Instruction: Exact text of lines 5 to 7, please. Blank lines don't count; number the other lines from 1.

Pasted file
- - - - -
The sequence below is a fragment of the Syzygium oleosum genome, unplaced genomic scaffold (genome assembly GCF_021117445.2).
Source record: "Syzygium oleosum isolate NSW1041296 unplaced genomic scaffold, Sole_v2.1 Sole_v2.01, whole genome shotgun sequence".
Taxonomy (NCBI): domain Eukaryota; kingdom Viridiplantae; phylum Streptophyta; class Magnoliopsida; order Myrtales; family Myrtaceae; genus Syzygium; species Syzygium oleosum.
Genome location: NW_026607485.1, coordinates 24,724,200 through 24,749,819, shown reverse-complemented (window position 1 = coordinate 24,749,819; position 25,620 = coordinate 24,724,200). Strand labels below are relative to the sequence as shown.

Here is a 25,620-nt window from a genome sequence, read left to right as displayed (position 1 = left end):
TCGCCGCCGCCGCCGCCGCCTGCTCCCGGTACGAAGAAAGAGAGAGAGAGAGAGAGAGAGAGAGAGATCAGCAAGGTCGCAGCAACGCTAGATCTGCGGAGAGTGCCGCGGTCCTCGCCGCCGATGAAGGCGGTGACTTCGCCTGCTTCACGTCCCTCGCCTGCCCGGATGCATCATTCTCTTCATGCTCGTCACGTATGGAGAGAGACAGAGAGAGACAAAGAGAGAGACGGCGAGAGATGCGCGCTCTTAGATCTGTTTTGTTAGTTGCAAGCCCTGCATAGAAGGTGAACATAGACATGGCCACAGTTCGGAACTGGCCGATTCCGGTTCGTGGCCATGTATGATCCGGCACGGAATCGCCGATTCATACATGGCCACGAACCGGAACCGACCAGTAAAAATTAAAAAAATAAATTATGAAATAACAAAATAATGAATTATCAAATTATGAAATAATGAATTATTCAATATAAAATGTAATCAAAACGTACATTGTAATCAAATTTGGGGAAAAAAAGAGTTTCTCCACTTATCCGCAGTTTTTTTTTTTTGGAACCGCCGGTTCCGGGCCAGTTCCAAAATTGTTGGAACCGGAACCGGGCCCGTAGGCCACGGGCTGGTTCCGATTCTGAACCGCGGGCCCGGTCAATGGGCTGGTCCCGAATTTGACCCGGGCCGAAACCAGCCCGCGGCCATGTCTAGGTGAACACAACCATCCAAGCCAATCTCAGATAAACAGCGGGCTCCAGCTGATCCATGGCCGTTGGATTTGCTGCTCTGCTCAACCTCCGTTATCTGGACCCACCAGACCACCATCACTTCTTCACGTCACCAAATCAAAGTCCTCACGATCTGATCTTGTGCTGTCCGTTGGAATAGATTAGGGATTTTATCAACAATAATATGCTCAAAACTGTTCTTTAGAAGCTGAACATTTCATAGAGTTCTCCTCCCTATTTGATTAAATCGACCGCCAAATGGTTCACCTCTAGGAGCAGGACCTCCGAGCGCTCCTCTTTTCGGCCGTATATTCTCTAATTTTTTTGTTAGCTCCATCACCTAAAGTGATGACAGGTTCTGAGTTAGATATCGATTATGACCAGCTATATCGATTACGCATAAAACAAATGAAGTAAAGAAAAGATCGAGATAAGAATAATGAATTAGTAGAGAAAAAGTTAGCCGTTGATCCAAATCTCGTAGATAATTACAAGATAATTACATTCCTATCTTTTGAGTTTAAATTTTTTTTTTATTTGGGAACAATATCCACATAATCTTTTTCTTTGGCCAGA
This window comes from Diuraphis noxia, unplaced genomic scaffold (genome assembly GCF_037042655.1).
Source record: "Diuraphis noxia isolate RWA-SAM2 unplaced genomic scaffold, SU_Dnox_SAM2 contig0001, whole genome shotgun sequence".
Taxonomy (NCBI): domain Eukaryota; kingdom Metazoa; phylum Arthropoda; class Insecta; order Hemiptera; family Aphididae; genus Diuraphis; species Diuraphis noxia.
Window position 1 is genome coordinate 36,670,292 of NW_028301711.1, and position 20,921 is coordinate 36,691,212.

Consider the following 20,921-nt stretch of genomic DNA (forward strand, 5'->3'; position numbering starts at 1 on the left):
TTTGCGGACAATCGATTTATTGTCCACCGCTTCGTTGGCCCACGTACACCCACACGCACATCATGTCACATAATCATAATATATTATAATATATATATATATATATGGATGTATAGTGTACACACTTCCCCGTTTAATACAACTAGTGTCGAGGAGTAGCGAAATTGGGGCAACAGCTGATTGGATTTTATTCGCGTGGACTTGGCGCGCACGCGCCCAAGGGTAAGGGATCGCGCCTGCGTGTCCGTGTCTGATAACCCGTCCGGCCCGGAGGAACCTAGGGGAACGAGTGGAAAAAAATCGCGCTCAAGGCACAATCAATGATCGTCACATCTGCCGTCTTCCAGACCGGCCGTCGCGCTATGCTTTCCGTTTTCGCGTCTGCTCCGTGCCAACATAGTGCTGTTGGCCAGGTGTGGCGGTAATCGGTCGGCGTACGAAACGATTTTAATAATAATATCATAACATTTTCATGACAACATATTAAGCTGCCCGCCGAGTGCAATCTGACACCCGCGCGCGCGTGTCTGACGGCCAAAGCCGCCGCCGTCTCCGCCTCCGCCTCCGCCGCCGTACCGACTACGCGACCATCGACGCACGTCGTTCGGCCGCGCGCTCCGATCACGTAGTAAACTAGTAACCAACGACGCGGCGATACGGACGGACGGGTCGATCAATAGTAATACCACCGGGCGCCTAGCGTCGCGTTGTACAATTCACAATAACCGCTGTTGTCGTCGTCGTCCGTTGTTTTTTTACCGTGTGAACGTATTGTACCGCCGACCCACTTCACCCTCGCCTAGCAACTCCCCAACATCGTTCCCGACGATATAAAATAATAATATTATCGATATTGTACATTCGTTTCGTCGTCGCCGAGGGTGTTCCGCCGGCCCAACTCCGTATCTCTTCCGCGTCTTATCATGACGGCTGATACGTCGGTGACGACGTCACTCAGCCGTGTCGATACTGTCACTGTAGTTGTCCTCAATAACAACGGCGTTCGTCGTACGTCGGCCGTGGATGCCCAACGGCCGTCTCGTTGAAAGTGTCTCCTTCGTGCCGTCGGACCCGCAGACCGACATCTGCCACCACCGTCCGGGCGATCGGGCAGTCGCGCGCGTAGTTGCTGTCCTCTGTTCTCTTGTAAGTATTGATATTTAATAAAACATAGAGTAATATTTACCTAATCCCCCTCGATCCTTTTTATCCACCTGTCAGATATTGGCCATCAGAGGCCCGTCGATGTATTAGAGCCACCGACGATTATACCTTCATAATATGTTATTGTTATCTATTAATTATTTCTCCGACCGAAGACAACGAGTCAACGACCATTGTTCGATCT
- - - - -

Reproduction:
Here is a 25,620-nt window from a genome sequence, read left to right as displayed (position 1 = left end):
TCGCCGCCGCCGCCGCCGCCTGCTCCCGGTACGAAGAAAGAGAGAGAGAGAGAGAGAGAGAGAGAGATCAGCAAGGTCGCAGCAACGCTAGATCTGCGGAGAGTGCCGCGGTCCTCGCCGCCGATGAAGGCGGTGACTTCGCCTGCTTCACGTCCCTCGCCTGCCCGGATGCATCATTCTCTTCATGCTCGTCACGTATGGAGAGAGACAGAGAGAGACAAAGAGAGAGACGGCGAGAGATGCGCGCTCTTAGATCTGTTTTGTTAGTTGCAAGCCCTGCATAGAAGGTGAACATAGACATGGCCACAGTTCGGAACTGGCCGATTCCGGTTCGTGGCCATGTATGATCCGGCACGGAATCGCCGATTCATACATGGCCACGAACCGGAACCGACCAGTAAAAATTAAAAAAATAAATTATGAAATAACAAAATAATGAATTATCAAATTATGAAATAATGAATTATTCAATATAAAATGTAATCAAAACGTACATTGTAATCAAATTTGGGGAAAAAAAGAGTTTCTCCACTTATCCGCAGTTTTTTTTTTTTGGAACCGCCGGTTCCGGGCCAGTTCCAAAATTGTTGGAACCGGAACCGGGCCCGTAGGCCACGGGCTGGTTCCGATTCTGAACCGCGGGCCCGGTCAATGGGCTGGTCCCGAATTTGACCCGGGCCGAAACCAGCCCGCGGCCATGTCTAGGTGAACACAACCATCCAAGCCAATCTCAGATAAACAGCGGGCTCCAGCTGATCCATGGCCGTTGGATTTGCTGCTCTGCTCAACCTCCGTTATCTGGACCCACCAGACCACCATCACTTCTTCACGTCACCAAATCAAAGTCCTCACGATCTGATCTTGTGCTGTCCGTTGGAATAGATTAGGGATTTTATCAACAATAATATGCTCAAAACTGTTCTTTAGAAGCTGAACATTTCATAGAGTTCTCCTCCCTATTTGATTAAATCGACCGCCAAATGGTTCACCTCTAGGAGCAGGACCTCCGAGCGCTCCTCTTTTCGGCCGTATATTCTCTAATTTTTTTGTTAGCTCCATCACCTAAAGTGATGACAGGTTCTGAGTTAGATATCGATTATGACCAGCTATATCGATTACGCATAAAACAAATGAAGTAAAGAAAAGATCGAGATAAGAATAATGAATTAGTAGAGAAAAAGTTAGCCGTTGATCCAAATCTCGTAGATAATTACAAGATAATTACATTCCTATCTTTTGAGTTTAAATTTTTTTTTTATTTGGGAACAATATCCACATAATCTTTTTCTTTGGCCAGA
This window comes from Diuraphis noxia, unplaced genomic scaffold (genome assembly GCF_037042655.1).